But this doesn’t stop trolleys being on the streets in the first place, and the hazard they can cause simply once they leave the centre.

It's like they're dying to get out

It’s like they’re dying to get out

Some supermarkets have coin-locks, where you put in $1 or $2 to have the trolley released, and you get the coin back when you lock the trolley back in. Coles doesn’t do this unless they really have to, because they think it’s a real negative for customers. My thoughts are that I reckon some people might be happy to sacrifice a buck or two to be able to get their shopping home and not return the trolley (maybe some enterprising young kids could take advantage of this? I’m reminded of the scene in Christobel Mattingley’s excellent children’s book, The Sack, but maybe $1-2 ain’t enough these days). And if some stores use coin-lock and others don’t, and you don’t have a gold coin on you, wouldn’t you just take a trolley from the other store? I’ve heard reports that this is what happens in the Jamison Centre: those shopping at Aldi (which makes good use of the coin-lock system) grab a trolley from Coles. This might explain why you don’t see Aldi trolleys on the streets – their customers are using Coles trolleys!

The other option is the wheel lock system. This is where, around the perimeter of the centre, they install some wires which ‘lock’ the trolleys. Try to push the trolley past the perimeter? The wheels lock. The trolley won’t move. It won’t leave the centre. It won’t touch the streets.

This is an option open to Coles and the other stores at the Belconnen Mall at the moment, but it costs a lot of money to install. It’s also going to upset a lot of people. But, it also seems like the only option that will remove trolleys from our streets is this one.

This is where you come in.

Tell me, do you have a solution to the trolley problem? Is the wheel-lock mechanism the best one? If it is, is there another option for people who aren’t using cars to get their shopping home? Leave your thoughts in the comments section below.

UPDATE 23 April: LOVING the comments below. Thanks so much Canberra – who knew a conversation about trolleys could be so creative and engaging? There are some really interesting solutions put forward – some which I think are genuinely viable (or at least have viable elements!) even though they might not have been tried elsewhere yet.

The comments got me thinking about incentive systems, and how hard it is to even encourage people to take trolleys to trolley bays when they’re in the mall. The coin-lock system helps. I would if you could really push that idea of a reward system with a bit of chance involved – say every 20th trolley returned to a bay gets the returnee a $5 or $10 voucher to spend in the mall. Kind of like trolley lotto – you never know if you’re going to win, but the chances are reasonable, and for a little bit of effort you might get a decent saving off your next shop. This’d encourage people who abandon trolleys in the car park to return them, as well as those who take trolleys a bit further away.

What do you reckon? Too out there?

UPDATE 28 April: Woolworths ain’t active on Twitter, but it sure is active on Facebook. Here’s their response when I asked how regularly trolley collection is done, and whether Woolworths wants to know of ‘hot spots’, like Coles does.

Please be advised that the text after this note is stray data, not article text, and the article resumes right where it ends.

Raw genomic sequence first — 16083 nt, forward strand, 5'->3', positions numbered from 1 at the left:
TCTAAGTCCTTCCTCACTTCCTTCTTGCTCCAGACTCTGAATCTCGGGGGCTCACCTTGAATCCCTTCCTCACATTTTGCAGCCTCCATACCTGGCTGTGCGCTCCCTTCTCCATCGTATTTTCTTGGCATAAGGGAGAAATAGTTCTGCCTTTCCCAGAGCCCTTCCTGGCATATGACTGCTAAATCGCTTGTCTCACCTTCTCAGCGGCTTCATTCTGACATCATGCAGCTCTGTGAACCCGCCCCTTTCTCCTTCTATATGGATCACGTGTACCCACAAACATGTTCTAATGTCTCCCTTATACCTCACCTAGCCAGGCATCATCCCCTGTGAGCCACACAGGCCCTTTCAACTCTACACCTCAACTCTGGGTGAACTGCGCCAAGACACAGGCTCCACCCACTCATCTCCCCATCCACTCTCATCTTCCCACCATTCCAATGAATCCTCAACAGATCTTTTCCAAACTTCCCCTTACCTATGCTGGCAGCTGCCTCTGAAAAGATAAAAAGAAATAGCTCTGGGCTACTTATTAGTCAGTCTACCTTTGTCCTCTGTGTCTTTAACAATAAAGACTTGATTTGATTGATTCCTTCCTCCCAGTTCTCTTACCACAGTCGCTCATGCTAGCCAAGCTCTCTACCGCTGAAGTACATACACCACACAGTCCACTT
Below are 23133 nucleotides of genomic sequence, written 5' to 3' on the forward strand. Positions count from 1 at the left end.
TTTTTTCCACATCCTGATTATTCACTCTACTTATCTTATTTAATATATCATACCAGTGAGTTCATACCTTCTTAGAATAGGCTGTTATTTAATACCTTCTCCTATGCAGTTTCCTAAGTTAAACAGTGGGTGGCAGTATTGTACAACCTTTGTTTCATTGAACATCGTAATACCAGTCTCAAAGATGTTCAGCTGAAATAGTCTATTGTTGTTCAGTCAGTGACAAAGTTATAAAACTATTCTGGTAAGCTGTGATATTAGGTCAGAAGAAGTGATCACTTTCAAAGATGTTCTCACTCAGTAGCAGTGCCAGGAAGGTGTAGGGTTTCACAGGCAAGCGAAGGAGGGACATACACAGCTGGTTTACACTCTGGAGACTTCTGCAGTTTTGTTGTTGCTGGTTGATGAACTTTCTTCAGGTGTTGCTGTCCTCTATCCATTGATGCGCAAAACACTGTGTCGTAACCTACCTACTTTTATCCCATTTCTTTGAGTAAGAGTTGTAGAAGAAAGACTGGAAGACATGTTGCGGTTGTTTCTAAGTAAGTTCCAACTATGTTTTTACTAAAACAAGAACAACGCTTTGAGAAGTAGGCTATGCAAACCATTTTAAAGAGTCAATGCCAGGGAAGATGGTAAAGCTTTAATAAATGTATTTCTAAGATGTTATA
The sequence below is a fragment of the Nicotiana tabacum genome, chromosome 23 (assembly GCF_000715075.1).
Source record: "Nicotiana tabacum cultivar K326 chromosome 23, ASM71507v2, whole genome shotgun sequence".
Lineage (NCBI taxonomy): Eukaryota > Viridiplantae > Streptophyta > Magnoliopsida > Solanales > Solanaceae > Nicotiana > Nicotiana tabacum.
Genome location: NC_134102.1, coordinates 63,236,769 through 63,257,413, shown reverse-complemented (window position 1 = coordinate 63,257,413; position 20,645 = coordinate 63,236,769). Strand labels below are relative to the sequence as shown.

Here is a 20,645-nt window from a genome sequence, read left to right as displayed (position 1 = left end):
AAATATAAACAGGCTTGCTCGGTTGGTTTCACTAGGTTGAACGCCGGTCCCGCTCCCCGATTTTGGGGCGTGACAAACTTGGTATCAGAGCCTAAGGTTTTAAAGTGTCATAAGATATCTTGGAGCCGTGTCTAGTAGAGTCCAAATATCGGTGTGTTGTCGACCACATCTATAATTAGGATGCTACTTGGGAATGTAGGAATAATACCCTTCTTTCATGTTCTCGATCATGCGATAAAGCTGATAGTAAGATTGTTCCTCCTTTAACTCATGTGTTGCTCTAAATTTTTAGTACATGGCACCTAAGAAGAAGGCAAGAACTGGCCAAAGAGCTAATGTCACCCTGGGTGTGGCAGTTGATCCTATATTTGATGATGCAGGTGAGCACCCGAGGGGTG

Hi Tara, our Trolley Tracker report will alert the the collector on the ground of the location, we suggest you report the trolley’s to our trolley tracker as it alerts our National Trolley team to hot spots.

If the customer wants to work with the Woolworths in regards to the trolleys in Belconnen, the the first point of call should be the Belconnen Store Manager. The Store Manager talks directly with the collectors on a day to day basis. The Store would regularly talk about hot spots and the areas that need to be checked as they have access to the reports that Trolley Tracker compile from the complaints/notifications. As a Woolworths Store Manager he/she would be very active in the community and would be the best contact. We hope this helps. Thanks.

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41 Responses to “The Shopping Troll(ey)”

  1. CBRFoodie April 21, 2014 at 10:07 pm #

    All the trolleys in Kippax require a coin and as far as I can see it has greatly reduced trolley theft. There are still some people that take them away and dump them in the creek etc. But the problem has been greatly reduced over recent years.

    • inthetaratory April 22, 2014 at 10:15 pm #

      Thanks CBRFoodie! I do like the concept. But what if you don’t have a coin? Maybe Belconnen Mall could introduce a PayPass system!

  2. veronicashortandsweet April 21, 2014 at 10:48 pm #

    Interesting post. Like you say, any amount of shopping requires assistance with carrying. I spent a bit of time in the UK and most people walked to the shops and had their own wheeled shopping trolley. Not just for grannies and they can be quite trendy!

    • inthetaratory April 22, 2014 at 10:16 pm #

      That’s really interesting! Are they the ones I’m thinking of with canvas bags that kind of fold up? Or are they a little bigger than that? I’m curious re how much they can carry!

      • veronicashortandsweet April 22, 2014 at 10:27 pm #

        They’re the ones! A bag on two wheels. Not big or strong enough if you shop once a week, but probably would take the equivalent of two of those green bags you can pick up at supermarkets these days.

      • inthetaratory April 22, 2014 at 10:34 pm #